How to survive a scandal

Follow this guidance to assess the situation, mitigate the damage, and evaluate how well you survived the heat of the moment.

How to survive scandal

In the corporate world, just like in life, the good, the bad and the ugly shine through the cracks.

There will be times when specific comments, past behavior and opinions may cause chaos among co-workers, customers or the public eye. Left unattended, those incidents times may turn into a scandal, leaving businesspeople to survive independently and use whatever resources they may have at hand. The truth is, the key to surviving scandal is a good communication strategy. It is crucial to have a plan in place with steps to handle these sorts of difficult situations.

Well-intentioned leaders are often ill-equipped to handle the communication complexities hidden beneath a scandal. What seems like the right move typically backfires, and lost ground cannot be recovered. Emotions may come into play during this time, and they are your worst enemy. When we are emotional, we cannot think clearly, and if we succumb to our emotions at any point, we will be forced to do damage control. That is when you need to stick to this golden rule: Ignore your feelings, and do what’s right. For example:

  • If somebody sends you a nasty message, cool your heels before responding.
  • When name-calling commences, be positive, or at least neutral, about the person in question.
  • If you are hurt, write a message to the offending party. But before you send it, revise it until it is a message you would want to receive if the tables were turned.

To survive a scandal, you need a plan. Ideally, you would foresee when a crisis could occur and have a plan in the waiting. But usually, you have to spring into action as soon as you know an issue arises. In those situations, there is a strategy you can follow. This strategy includes immediate steps, planning steps, implementation steps and the final steps. All of these guarantee you will be able to survive the scandal.

Immediate steps

When a scandal hits you or your company, there are a few steps you can follow to assess the situation, know how to react, and decide what to do:

  • Gather your team to assess the situation as soon as possible. This means legal counsel should be included when needed.
  • Collect information and confirm as many facts as you can.
  • Assess risks and opportunities, and consider every audience group that could be affected or not.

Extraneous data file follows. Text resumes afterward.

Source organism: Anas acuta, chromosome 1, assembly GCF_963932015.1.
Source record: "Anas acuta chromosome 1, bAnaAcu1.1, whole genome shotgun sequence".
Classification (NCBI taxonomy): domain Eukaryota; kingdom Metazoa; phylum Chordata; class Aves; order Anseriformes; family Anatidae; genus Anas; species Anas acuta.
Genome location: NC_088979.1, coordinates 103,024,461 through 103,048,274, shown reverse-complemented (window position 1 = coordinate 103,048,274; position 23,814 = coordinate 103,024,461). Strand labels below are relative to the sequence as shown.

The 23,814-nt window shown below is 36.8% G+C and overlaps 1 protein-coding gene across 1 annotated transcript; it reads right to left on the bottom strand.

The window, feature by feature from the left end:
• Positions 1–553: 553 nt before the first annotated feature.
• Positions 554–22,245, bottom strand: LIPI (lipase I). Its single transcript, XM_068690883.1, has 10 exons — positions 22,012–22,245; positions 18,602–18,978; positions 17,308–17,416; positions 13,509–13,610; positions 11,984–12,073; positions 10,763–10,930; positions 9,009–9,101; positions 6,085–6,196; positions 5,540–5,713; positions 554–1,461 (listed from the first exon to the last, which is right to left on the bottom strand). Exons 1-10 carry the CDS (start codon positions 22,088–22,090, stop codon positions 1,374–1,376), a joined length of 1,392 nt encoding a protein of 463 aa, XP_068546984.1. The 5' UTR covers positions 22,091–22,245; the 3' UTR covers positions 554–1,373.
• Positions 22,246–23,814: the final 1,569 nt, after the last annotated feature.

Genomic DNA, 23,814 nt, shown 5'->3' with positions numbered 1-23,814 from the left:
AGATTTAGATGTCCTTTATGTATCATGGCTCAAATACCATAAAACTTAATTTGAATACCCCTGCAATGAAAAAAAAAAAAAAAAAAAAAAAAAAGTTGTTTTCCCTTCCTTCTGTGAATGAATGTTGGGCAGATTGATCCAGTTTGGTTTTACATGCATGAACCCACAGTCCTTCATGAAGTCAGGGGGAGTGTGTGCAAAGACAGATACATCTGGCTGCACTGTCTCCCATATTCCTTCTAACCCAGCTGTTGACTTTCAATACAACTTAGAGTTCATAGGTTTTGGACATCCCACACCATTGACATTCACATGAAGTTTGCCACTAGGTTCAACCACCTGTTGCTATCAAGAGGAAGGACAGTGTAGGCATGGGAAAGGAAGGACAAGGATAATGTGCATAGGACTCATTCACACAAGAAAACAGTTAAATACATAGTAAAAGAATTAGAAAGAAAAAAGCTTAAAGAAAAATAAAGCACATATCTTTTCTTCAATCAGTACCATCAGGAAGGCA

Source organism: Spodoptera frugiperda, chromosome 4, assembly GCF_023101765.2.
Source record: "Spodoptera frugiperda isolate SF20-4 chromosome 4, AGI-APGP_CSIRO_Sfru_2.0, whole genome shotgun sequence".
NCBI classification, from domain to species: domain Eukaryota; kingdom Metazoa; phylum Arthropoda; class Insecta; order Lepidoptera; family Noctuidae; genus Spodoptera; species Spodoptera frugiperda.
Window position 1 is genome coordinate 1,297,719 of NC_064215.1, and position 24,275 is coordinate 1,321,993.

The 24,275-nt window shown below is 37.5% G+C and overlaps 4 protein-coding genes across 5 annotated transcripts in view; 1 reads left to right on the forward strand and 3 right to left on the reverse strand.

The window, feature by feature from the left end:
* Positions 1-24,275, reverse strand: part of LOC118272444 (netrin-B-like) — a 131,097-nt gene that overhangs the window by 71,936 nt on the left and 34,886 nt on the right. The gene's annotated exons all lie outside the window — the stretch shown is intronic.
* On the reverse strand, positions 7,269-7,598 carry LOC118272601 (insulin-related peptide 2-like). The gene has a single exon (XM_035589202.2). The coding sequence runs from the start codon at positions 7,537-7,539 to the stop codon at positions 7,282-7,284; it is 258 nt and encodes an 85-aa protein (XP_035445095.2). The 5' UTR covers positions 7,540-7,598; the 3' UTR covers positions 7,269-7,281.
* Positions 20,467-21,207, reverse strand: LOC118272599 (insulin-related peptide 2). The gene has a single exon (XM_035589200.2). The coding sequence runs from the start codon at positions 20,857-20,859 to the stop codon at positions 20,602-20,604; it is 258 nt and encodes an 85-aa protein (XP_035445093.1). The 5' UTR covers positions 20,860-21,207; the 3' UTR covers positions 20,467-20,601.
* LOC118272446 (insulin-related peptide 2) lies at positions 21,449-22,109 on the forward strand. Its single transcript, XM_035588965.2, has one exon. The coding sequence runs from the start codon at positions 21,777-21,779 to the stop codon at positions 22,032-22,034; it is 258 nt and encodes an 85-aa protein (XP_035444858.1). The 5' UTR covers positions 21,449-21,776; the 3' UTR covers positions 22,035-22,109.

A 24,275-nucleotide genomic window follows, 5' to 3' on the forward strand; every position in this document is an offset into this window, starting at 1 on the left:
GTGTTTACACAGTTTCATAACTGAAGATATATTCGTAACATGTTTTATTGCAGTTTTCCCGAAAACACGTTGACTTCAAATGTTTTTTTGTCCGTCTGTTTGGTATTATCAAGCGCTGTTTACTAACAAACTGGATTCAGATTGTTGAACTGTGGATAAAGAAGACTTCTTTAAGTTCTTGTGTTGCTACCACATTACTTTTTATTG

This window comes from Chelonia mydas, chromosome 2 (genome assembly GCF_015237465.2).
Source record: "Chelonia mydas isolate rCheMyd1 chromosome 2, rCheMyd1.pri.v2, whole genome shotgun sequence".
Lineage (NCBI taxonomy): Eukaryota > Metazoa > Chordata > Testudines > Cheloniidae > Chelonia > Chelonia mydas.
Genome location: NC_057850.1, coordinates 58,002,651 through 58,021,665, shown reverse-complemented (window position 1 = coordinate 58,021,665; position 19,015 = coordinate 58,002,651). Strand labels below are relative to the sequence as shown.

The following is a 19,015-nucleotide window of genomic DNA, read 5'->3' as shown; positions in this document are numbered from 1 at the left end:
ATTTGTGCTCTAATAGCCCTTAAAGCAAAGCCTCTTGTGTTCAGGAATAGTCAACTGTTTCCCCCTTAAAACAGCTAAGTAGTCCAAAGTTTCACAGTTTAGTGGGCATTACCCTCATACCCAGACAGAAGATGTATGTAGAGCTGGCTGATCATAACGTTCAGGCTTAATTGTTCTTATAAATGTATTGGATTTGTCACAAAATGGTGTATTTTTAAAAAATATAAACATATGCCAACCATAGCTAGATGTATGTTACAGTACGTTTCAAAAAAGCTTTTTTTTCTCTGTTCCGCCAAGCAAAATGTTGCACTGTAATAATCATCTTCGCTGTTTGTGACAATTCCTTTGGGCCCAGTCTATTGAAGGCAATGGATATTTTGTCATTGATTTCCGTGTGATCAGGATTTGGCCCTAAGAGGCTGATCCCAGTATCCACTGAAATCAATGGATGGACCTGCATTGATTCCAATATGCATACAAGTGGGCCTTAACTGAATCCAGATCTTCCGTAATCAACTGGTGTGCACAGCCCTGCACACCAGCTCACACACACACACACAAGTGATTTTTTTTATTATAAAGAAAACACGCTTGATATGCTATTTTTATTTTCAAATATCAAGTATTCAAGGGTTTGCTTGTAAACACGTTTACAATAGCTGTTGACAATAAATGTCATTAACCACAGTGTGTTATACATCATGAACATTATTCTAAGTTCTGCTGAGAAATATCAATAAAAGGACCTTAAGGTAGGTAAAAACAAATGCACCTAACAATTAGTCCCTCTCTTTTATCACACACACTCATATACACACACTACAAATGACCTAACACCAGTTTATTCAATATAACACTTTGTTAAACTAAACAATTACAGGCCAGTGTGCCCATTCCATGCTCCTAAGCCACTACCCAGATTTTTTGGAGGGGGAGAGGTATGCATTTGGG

• Author an initial holding statement indicating you understand what is happening and are gathering the facts to make a more informed statement.
  • Temporarily halt all advertising campaigns.
  • Determine the level of response and how to respond. The worse the news, the more in-person you should be.

Planning steps

Once you have assessed the situation and gathered the facts, it’s time to act:

  • Develop a communications plan targeting what you want each audience to know and do.
  • Assign resources and establish deadlines and guidelines to measure the plan’s effectiveness.
  • Author key messages based on facts, not speculation.
  • Shape your comments to clearly demonstrate how you are positively affecting your customers, patients or community members.

Implementation steps

You have planned how you will handle the situation, and now it’s time to get started:

  • Activate your communication plan, using outside consultants if needed.
  • Monitor the media, including all channels, websites and social media platforms.
  • Use your prepared key messages, acknowledging any questions you are asked. Always bridge back to your key messages during an interview or conversation. For example, say, “If that turns out to be the case, we will take action,” or “I can’t speak to all that. Here’s what I can tell you.”
  • Maintain control of the interview by rephrasing any negative or misleading questions to create a positive and accurate understanding of the issue.

Final steps

Once the scandal is over and things go back to normal, you should assess the outcome:

  • Debrief after the crisis passes to see how well you responded.
  • Determine if you got the outcome you wanted.
  • Create a positive publicity campaign to run after the scandal is smoothed over.

We all want to avoid scandal, but sometimes it is unavoidable. In any case, you must be prepared to navigate the situation as positively as possible. Communication is the key to surviving scandal, but it is essential to know how to communicate and what steps to take in order to get the outcome you are looking for. Assess the facts, prepare your message, deliver your information, and keep a positive and respectful attitude while doing so. This is what will get you to the other side.

Melissa DeLay is the owner of crisis communications agency TruPerception and author of the book “The Truth About Scandal: The Everyday Guide to Navigating Business Crises.” 

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